Top Five Benefits of the Jargon SDK for Voice Content Management
I’ve published over a dozen Alexa skills over the last few years. Part of building a successful portfolio of voice applications is making sure I focus on the conversational aspect of my skills. I’ve also brought several of my skills into international markets such as Germany and Mexico to help ride the wave of Alexa’s expansion into these markets. To help me meet these goals, I’ve partnered with Jargon as an early customer. They are a startup that provides an SDK to help manage voice content across Alexa Skills, Google Assistant Actions, and the cross-platform Jovo framework. While their initial product offering is localization, adopting the Jargon SDK has great benefits to help you manage your content even if you don’t plan to localize.
At its core, you work with the Jargon SDK by extracting the voice content from your code and putting it into a separate JSON file. Once you’ve done this, the SDK provides several benefits to iterate and perfect your content independently from your code. To illustrate these benefits, I’ll use the example of a pizza restaurant skill that lets you order a pizza, salad, or drink.
Variation of Responses
Adding some variety to the output from your Alexa skill is a great best practice to keep your skill from sounding stale — especially for responses that are part of your “common path.” The Jargon SDK allows you to do this by turning a single string in your JSON file into an object with several variations. The SDK will then randomly select one of the variations to put into your code! Rather than always hearing “What type of pizza would you like to order?” you can vary the response to alternately say “Which of our pizzas are you craving today?”or “Tell me what type of pizza you’d like today.”
A minor frustration that can throw off an otherwise engaging experience is not providing a singular form in a response (for example, saying “you ordered one pizzas”). Rather than adding checks for this in your code, the Jargon SDK allows you to modify your content to handle plural cases. In addition to the simple case of differentiating “pizza” from “pizzas,” you can also provide an entirely different experience for certain values. For example, your skill can respond “you ordered one pizza,” “you ordered two pizzas,” or “no pizza today? Maybe next time” just by tweaking values in your content file.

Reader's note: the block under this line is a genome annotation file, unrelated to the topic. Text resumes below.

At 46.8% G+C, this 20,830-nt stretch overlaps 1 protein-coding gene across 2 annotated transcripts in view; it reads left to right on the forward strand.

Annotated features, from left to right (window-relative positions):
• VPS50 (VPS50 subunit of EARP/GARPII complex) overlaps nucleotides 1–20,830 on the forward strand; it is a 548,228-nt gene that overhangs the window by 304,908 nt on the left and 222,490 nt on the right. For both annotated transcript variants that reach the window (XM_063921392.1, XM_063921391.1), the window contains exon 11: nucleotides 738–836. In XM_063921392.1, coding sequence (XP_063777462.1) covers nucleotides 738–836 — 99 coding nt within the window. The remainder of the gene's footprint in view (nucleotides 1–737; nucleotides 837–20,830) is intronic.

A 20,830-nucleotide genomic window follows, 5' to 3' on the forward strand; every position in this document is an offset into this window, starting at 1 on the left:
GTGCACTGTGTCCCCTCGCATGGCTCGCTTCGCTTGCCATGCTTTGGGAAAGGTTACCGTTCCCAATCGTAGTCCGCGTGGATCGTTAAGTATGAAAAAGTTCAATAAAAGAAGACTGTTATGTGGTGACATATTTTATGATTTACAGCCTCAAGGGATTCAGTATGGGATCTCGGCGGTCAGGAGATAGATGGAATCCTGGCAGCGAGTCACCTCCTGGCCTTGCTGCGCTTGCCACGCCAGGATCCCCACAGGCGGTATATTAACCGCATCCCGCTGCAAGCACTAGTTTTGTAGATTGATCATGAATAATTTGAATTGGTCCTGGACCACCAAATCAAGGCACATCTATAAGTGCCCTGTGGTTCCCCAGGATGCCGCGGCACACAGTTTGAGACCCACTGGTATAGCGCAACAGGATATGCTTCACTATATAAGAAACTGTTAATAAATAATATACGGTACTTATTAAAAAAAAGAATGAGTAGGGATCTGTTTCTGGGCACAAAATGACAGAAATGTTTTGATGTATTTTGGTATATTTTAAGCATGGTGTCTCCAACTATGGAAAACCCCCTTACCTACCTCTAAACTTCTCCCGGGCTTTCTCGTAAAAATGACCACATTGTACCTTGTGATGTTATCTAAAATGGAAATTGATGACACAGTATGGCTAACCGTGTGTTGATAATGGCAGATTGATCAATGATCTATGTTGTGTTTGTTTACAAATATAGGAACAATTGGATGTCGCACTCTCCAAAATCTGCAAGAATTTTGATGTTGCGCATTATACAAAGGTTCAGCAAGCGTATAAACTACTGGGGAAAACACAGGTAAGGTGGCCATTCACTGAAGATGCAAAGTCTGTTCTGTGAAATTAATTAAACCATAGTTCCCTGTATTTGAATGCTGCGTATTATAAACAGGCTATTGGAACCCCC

Tailored responses to specific paths
A side benefit of going through the process of extracting your content into a separate file is that it forces you to structure your code to pull in a single response to a specific path. You can take advantage of this to provide a streamlined response to a customer. For example, you may be repeating an order to a customer by concatenating the type of pizza ordered (if any), salad (if any), drink (if any) and total due in a response like “You ordered a pepperoni pizza. You ordered a large salad. You ordered a two liter bottle of soda. The total is $12.” Instead, you can acknowledge their complete order by saying “Thanks for ordering a full meal with a pepperoni pizza, large salad, and a two liter bottle of soda to wash it down for only $12.”
Built-in Responses to Common Requests
While platforms like Alexa have built-in intents to cover a variety of user input (such as an intent which covers multiple variations of “Yes”), they don’t provide built-in variants to respond to the user in common use cases. Jargon recently released functionality to fill this gap for two specific use cases. Analyzing many of the leading and most engaging Alexa skills, Jargon now provides variants to the most popular responses for:
- Cases when you receive user input that you can’t process
- A generic, non-contextual reprompt
With the SDK, you can use a special ID for these scenarios and not have to manage this content yourself.
If you’re going to engage with localization services of any kind, whether through Jargon or another provider, they’ll want to see your resources separated from your code. There is a growing international market for voice and by using the Jargon SDK which forces this content separation, you’ll be positioned to tap into this customer base.
Hopefully you found these benefits useful and decide to try out the Jargon SDK for your own voice application development!
About Garrett Vargas: Garrett Vargas is CTO at CarRentals.com, part of the Expedia Group. He has over 20 years of engineering leadership experience in technology. Over the past few years, he has published more than a dozen Alexa skills ranging from casual games to a skill for CarRentals.com customers to manage their bookings. For more voice related posts by Garrett Vargas, visit his blog at medium.com/@garrettvargas
This post was originally posted by Garrett Vargas on Hackernoon.
Looking to get started with the Jargon SDK? Check out these additional resources below:
Jargon SDK Starter Templates
Jargon SDK Git Repo
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